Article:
Pay Discrimination—Effective June 3, 2017, employers can't discriminate against employees because they ask about, discuss, or voluntarily disclose their wages or other employees' wages.

This prohibition doesn't apply to employees who have access to other employees' wage information as part of their essential job functions if they disclose this information to anyone who doesn't have such access, unless this disclosure is ordered by the Nevada labor commissioner's office or a court.

Pregnancy Discrimination—Effective Oct. 1, 2017, employers must provide reasonable accommodations to female employees and applicants upon request for pregnancy, childbirth, or related medical conditions, unless these accommodations would impose undue hardship. Employers also must post a notice about employee rights and provide the notice to new employees and to existing employees who become pregnant. In addition, effective June 2, 2017, employers must notify existing employees about the rights that take effect Oct. 1, 2017.

https://www.leg.state.nv.us/App/NELIS/REL/79th2017/Bill/5177/Text

Health Benefit Mandates

Effective July 1, 2017, insured group health plan coverage for autism spectrum disorders is revised.

Plans (including MCOs) must provide coverage for diagnosis and screening of autism spectrum disorders for children younger than age 18, or until age 22 if enrolled in high school (doesn't apply to nonprofit hospital, medical, and dental corporations).

Plans can require that autism spectrum disorder treatment be identified in a treatment plan and include medically necessary:

  • behavioral therapy,
  • habilitative or rehabilitative care,
  • prescription care,
  • psychiatric care,
  • psychological care, or
  • therapeutic care.

Behavioral therapy means interactive therapy derived from evidence-based research, including:

  • discrete trial training,
  • early intensive behavioral intervention,
  • intensive intervention programs,
  • pivotal response training, and
  • verbal behavior.

Plans can limit annual coverage for applied behavior analysis treatment to the actuarial equivalent of $72,000. Applied behavioral analysis means design, implementation, and evaluation of environmental modifications using behavioral stimuli and consequences to produce socially significant improvement in human behavior, including use of direct observation, measurement, and functional analysis of the relations between environment and behavior.

Plans that apply coinsurance, copayments, deductibles, and any other general exclusions or limitations must apply these cost-sharing provisions and any other general exclusions or limitations at the same levels that apply to other medical services or prescription drugs. Plans can't limit the number of provider visits for autism spectrum disorder treatments.

Plans that provide coverage for outpatient care can't:

  • apply higher coinsurance, copayments, or deductibles, or require longer waiting periods for coverage for outpatient care related to autism spectrum disorders than is applied or required for other covered outpatient care services; or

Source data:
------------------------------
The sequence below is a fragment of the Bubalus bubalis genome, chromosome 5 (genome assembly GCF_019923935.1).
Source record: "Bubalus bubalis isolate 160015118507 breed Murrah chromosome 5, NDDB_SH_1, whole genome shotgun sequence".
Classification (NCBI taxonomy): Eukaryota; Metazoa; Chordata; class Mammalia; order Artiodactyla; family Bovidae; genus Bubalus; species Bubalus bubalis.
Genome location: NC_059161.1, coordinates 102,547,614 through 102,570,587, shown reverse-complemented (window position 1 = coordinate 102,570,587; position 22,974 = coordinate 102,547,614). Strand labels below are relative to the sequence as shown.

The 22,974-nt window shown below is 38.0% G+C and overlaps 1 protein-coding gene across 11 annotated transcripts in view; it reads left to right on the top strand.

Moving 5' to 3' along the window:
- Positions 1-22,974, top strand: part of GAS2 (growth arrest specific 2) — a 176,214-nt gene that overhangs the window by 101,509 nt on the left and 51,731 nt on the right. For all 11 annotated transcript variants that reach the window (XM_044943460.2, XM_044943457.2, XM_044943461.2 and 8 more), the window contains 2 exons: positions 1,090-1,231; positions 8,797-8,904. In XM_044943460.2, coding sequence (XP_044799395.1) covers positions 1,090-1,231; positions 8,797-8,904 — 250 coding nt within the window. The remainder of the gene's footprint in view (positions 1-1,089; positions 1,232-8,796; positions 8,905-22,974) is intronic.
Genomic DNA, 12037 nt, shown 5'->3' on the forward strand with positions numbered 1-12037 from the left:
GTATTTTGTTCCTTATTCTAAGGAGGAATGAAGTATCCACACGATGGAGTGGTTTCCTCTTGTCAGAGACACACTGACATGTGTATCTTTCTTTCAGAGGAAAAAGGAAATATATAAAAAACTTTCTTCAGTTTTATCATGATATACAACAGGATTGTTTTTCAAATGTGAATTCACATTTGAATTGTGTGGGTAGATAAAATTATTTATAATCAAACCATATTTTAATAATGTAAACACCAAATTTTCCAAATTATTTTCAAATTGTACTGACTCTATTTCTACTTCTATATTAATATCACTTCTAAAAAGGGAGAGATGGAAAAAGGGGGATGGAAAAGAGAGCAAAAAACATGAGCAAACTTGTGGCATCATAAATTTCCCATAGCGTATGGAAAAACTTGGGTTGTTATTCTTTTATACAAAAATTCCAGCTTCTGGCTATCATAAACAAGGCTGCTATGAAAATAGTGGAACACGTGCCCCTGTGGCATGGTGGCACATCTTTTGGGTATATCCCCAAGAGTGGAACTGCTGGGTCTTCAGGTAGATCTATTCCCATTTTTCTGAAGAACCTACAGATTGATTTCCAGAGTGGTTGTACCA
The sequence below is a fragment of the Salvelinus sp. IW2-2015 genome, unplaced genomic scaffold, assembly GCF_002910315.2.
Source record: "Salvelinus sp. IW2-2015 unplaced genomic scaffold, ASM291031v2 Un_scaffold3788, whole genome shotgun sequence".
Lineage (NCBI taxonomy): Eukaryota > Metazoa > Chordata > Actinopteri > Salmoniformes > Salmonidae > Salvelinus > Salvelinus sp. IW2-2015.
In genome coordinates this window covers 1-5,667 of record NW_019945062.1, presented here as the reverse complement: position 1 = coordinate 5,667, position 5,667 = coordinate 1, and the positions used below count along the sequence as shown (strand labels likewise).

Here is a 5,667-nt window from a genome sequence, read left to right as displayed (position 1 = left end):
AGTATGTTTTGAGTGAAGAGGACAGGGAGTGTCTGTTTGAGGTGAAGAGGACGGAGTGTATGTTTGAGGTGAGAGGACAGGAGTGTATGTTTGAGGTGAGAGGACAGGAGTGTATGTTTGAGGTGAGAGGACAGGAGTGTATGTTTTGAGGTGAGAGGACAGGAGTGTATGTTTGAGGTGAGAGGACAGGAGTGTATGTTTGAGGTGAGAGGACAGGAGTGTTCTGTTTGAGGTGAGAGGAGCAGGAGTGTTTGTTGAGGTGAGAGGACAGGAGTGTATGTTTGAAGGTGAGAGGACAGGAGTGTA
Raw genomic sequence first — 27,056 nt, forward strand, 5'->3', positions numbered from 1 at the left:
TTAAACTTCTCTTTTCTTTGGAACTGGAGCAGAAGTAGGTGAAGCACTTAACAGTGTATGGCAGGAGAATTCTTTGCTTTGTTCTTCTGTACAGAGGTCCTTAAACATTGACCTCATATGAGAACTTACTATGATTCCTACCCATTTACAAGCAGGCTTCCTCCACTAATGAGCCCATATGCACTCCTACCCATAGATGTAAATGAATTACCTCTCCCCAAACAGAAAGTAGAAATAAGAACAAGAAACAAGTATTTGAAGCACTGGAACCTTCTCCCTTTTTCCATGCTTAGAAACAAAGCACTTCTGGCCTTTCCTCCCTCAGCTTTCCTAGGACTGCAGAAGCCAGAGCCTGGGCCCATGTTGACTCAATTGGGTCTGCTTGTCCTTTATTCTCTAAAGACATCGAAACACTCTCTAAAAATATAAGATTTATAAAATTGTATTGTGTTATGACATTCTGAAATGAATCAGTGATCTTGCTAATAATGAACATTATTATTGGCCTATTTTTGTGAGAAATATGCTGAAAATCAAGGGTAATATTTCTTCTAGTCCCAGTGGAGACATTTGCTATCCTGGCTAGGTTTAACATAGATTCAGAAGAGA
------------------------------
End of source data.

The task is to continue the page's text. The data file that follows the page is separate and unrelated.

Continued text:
• refuse to issue or cancel coverage solely because plan participants are diagnosed with or receive treatment for autism spectrum disorders.

Issuers can request copies of and review treatment plans.

Effective until July 1, 2017, autism spectrum disorders means neurobiological medical conditions, including:

  • Asperger's disorder,
  • autistic disorder, and
  • pervasive developmental disorder not otherwise specified.

Issuers aren't required to provide reimbursement to early intervention agencies or schools for services delivered through early intervention or school services.

Effective July 1, 2017, autism spectrum disorders means conditions that meet diagnostic criteria for autism spectrum disorders in the current edition of the Diagnostic and Statistical Manual of Mental Disorders published by the American Psychiatric Association or the edition in effect at the time of diagnosis or determination.

Issuers aren't required to provide reimbursement to schools for services delivered through school services.

Effective Jan. 1, 2018, insured group health plan provisions regarding coverage for health-care services performed by counselors are revised. In addition, plans that provide coverage for alcohol or drug abuse or mental health treatment must make payments directly to health-care providers performing such treatments if providers meet certain conditions.

Effective until Jan. 1, 2018, plans that provide coverage for treatment of illnesses that are within the scope of practice of the following licensed professionals must reimburse plan participants for treatment provided by:

  • clinical alcohol and drug abuse counselors,
  • clinical professional counselors, and
  • marriage and family therapists.

Effective Jan. 1, 2018, plans that provide coverage for treatment of illnesses that are within the scope of practice of licensed clinical alcohol and drug abuse counselors must reimburse plan participants for treatment provided by clinical alcohol and drug abuse counselors unless clinical alcohol and drug abuse counselors are out-of-network providers who must be reimbursed directly pursuant to an assignment of benefits.

In addition, plans that provide coverage for treatment of illnesses that are within the scope of practice of the following licensed professionals must reimburse plan participants for treatment provided by:

  • clinical professional counselors, and
  • marriage and family therapists.

Plans that provide coverage for health-care services using networks of providers under contract with issuers must permit plan participants to continue to obtain health care from specific providers if:

  • plan participants are actively undergoing medically necessary courses of treatment, and
  • healthcare providers and plan participants agree that continuity of care is desirable.